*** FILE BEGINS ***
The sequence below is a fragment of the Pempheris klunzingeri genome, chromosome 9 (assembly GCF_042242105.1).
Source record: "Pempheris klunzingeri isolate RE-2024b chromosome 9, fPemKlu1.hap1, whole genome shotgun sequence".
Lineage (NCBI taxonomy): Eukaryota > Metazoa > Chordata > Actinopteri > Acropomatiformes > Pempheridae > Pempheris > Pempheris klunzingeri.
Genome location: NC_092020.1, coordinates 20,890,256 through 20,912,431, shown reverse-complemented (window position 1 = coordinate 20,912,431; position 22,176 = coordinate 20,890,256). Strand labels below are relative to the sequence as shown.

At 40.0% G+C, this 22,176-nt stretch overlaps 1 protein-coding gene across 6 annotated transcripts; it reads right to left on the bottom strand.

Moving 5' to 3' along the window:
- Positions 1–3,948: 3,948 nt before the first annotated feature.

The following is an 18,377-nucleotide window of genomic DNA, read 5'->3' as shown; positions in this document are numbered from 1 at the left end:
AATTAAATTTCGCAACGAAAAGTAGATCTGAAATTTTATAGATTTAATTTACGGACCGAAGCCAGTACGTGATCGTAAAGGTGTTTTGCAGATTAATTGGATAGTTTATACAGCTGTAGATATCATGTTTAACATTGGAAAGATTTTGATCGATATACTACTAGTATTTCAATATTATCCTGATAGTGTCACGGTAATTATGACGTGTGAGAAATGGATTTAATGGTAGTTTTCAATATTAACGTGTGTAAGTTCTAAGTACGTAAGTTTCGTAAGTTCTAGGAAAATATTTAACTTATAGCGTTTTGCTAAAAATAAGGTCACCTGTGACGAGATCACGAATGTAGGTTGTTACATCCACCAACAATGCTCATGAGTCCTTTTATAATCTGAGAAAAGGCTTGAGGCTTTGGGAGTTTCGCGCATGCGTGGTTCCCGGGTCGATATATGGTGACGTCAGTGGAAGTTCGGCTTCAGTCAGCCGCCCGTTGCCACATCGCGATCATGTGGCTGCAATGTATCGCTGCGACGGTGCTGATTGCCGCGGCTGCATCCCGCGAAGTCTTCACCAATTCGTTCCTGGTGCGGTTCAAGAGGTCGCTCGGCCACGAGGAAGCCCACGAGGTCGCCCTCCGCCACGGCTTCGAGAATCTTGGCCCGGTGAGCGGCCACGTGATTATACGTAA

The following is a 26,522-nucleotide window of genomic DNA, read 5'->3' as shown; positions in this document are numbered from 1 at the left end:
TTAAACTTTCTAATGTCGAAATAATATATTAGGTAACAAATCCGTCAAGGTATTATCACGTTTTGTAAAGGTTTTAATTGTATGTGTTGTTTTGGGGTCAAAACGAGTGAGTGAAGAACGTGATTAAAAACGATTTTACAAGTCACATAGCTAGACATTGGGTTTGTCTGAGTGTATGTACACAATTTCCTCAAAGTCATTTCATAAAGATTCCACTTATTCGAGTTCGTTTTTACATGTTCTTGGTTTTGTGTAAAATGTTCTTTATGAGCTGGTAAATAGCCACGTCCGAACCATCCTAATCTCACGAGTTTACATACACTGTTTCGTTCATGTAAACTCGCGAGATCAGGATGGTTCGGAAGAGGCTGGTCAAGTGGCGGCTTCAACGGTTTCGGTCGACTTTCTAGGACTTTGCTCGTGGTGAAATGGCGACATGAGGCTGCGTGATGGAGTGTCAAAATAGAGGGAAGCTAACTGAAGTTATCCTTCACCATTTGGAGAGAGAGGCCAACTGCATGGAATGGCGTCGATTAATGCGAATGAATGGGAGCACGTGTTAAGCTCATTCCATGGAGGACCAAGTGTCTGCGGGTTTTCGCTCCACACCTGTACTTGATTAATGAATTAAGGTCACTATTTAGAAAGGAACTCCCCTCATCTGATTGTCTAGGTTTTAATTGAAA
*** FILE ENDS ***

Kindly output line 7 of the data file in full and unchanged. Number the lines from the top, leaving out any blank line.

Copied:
- Positions 1–3,948: 3,948 nt before the first annotated feature.